The Bartlett School of Architecture



TWIN2EXPAND: Variants of closeness centralities, simplest and shortest paths, computed on the dual representation


TWIN2EXPAND is a research project that aims to enhance research excellence in Evidence-Based Design and Planning (EBDP). Based at the University of Cyprus (UCY), the project operates in collaboration with academic and industry partners under the auspices of the EU Horizon research and innovation programme (Grant Agreement No. 101078890). As a key project partner, UCL has secured funding from the UK government's Horizon Europe funding guarantee (Grant Nos 10052856 and 10050784) for three years, concluding in December 2025.

The primary objectives of the project are centred on enhancing research excellence in EBDP fostering interdisciplinary collaboration, and maximising impact within the scientific community and broader society. To achieve these aims, TWIN2EXPAND will implement targeted training and mentorship programs for UCY staff and Early-Stage Researchers (ESRs) in the field of EBDP, thereby enhancing UCY's international visibility. Additionally, the project seeks to bolster participation rates and success in securing research funding.

Concurrently, the project will explore emerging concepts in EBDP, actively engaging with policymakers, industry stakeholders, local authorities and civil society. TWIN2EXPAND also undertakes initiatives to raise public awareness about the significant impact of research in the EBDP field. Through its multifaceted approach, the project aims to solidify the positions of UCY and partner institutions in EBDP research, promote interdisciplinary collaboration, and expand outreach activities. Furthermore, UCL's involvement in the partnership enriches the project by advancing open toolkits and datasets and introducing workflows that facilitate the scalability of analytical and evidence-based methods in planning and design.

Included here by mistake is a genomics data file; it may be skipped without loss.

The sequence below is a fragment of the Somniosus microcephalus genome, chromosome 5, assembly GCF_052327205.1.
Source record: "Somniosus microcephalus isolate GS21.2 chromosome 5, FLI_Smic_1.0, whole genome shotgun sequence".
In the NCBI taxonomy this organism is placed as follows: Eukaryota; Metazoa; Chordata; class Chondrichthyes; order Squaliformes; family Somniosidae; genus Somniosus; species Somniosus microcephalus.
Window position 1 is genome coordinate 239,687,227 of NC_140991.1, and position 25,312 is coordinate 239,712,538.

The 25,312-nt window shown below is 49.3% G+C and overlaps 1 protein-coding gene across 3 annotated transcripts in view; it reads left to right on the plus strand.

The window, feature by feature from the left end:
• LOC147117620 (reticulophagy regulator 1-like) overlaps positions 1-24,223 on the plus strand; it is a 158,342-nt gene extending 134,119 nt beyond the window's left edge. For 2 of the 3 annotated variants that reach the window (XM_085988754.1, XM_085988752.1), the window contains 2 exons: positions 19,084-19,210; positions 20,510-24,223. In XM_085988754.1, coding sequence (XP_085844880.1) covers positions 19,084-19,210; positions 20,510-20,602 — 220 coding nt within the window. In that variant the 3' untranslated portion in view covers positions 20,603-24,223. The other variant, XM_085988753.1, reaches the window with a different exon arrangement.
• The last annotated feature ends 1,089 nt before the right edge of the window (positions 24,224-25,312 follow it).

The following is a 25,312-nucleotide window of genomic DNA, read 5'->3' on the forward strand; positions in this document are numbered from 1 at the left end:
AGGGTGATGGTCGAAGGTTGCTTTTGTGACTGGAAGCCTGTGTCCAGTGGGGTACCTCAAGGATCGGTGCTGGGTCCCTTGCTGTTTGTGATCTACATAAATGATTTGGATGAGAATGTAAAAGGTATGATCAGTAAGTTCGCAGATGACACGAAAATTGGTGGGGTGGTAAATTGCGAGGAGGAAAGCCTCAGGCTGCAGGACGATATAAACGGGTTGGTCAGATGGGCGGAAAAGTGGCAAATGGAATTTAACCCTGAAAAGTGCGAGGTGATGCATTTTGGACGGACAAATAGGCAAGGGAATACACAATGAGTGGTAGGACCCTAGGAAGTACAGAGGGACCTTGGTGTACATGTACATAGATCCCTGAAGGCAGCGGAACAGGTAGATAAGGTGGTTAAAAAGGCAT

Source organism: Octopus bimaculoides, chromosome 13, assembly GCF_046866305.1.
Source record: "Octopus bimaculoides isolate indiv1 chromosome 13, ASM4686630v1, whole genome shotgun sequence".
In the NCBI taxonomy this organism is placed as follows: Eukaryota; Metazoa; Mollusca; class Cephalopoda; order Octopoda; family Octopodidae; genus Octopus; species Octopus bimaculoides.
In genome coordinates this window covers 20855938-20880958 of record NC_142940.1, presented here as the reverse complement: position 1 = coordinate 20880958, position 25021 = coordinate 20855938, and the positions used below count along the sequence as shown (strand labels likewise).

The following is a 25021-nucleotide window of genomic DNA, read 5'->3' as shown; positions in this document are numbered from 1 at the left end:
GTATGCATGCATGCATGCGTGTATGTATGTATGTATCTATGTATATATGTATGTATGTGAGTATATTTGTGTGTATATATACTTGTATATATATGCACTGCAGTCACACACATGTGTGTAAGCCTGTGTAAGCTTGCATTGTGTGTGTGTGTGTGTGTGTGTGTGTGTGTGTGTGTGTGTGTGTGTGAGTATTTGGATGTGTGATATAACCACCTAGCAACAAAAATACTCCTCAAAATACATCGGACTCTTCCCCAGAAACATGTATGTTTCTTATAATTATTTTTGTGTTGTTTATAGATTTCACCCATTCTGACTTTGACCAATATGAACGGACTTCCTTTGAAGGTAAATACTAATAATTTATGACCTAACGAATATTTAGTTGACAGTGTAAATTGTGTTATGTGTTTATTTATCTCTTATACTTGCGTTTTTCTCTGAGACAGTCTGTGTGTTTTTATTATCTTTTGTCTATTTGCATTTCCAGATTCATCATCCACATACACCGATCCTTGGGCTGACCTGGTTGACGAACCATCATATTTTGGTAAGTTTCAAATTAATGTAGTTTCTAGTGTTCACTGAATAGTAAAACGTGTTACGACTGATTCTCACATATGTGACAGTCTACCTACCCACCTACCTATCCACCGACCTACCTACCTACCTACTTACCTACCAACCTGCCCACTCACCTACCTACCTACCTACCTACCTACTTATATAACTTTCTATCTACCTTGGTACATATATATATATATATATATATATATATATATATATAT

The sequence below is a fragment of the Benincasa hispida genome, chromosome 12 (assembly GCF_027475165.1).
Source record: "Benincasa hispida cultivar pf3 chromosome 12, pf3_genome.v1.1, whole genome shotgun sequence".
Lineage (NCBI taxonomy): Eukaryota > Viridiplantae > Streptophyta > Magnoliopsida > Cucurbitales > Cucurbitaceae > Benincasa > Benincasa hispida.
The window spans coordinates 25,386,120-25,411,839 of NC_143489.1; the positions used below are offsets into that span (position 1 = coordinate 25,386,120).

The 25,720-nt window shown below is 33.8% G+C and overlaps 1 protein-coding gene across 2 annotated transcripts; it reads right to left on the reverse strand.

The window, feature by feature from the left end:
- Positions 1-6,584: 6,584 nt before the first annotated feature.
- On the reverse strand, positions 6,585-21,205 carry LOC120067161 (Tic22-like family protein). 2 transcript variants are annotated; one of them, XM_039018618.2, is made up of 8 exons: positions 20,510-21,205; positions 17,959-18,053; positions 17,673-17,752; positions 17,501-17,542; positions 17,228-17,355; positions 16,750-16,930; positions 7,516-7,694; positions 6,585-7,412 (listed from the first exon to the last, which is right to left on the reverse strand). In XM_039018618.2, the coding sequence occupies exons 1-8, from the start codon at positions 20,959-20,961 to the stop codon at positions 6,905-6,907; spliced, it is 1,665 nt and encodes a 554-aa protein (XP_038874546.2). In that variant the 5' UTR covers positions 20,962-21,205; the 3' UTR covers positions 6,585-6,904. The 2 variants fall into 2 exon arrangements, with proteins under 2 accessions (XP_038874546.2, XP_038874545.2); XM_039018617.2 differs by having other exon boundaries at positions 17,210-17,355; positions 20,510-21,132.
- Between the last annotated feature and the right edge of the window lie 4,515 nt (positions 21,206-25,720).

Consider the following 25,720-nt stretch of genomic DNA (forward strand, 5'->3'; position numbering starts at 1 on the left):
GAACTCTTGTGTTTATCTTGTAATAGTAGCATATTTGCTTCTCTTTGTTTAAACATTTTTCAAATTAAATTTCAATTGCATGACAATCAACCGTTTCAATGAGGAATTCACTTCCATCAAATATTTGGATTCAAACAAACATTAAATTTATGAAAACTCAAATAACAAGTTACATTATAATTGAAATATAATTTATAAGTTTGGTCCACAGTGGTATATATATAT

UCL’s contributions are spearheaded by the Space Syntax Lab at The Bartlett School of Architecture, including:


    Over the course of three years, the TWIN2EXPAND consortium will be dedicated to advancing the theoretical and technical facets of evidence-based planning and design. A pivotal objective is to establish a world-class research centre in Cyprus, focused on propelling analytical and scientific approaches within urban design and planning.

    The initiative encompasses a series of dynamic activities:

    1. In-person and Online Training Workshops: These open workshops serve as a conduit for students and researchers in the realm of urban planning and design. Imbued with the latest methodologies and tools, the sessions delve into the intricacies of space syntax and broader urban and geospatial analysis.
    2. Working Group Studios: Hosted annually in London, these studios assemble a diverse array of academics, practitioners and policymakers from urban planning, geography, spatial data science and public policy. The gatherings will inform ongoing research activities, centring around the overarching theme of amplifying the impact of evidence-based planning and design research. 
    3. Student Exchange: Offering a valuable window in the academic calendar, the student exchange provides research students and early career researchers with an opportunity to participate in the Space Syntax lab at UCL actively. This engagement not only informs their individual research pursuits but also contributes to the broader collaborative efforts of the consortium.
    4. Cross-Institution Research Projects: These projects strategically foster synergies among the participating institutions – UCY, UCL, Chalmers, Turin Polytechnic and Space Syntax. The collaborative endeavours aim to elevate and scale up the collective research output, enhancing the overall impact and significance of evidence-based planning and design on a global scale.


    The activities of the project will be disseminated through scientific publication, the creation of open-source analytical tools and benchmark datasets.

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    Image: Variants of closeness centralities  – simplest and shortest paths – computed on the dual representation. Credit: TWIN2EXPAND UCL team. Data source: ESRI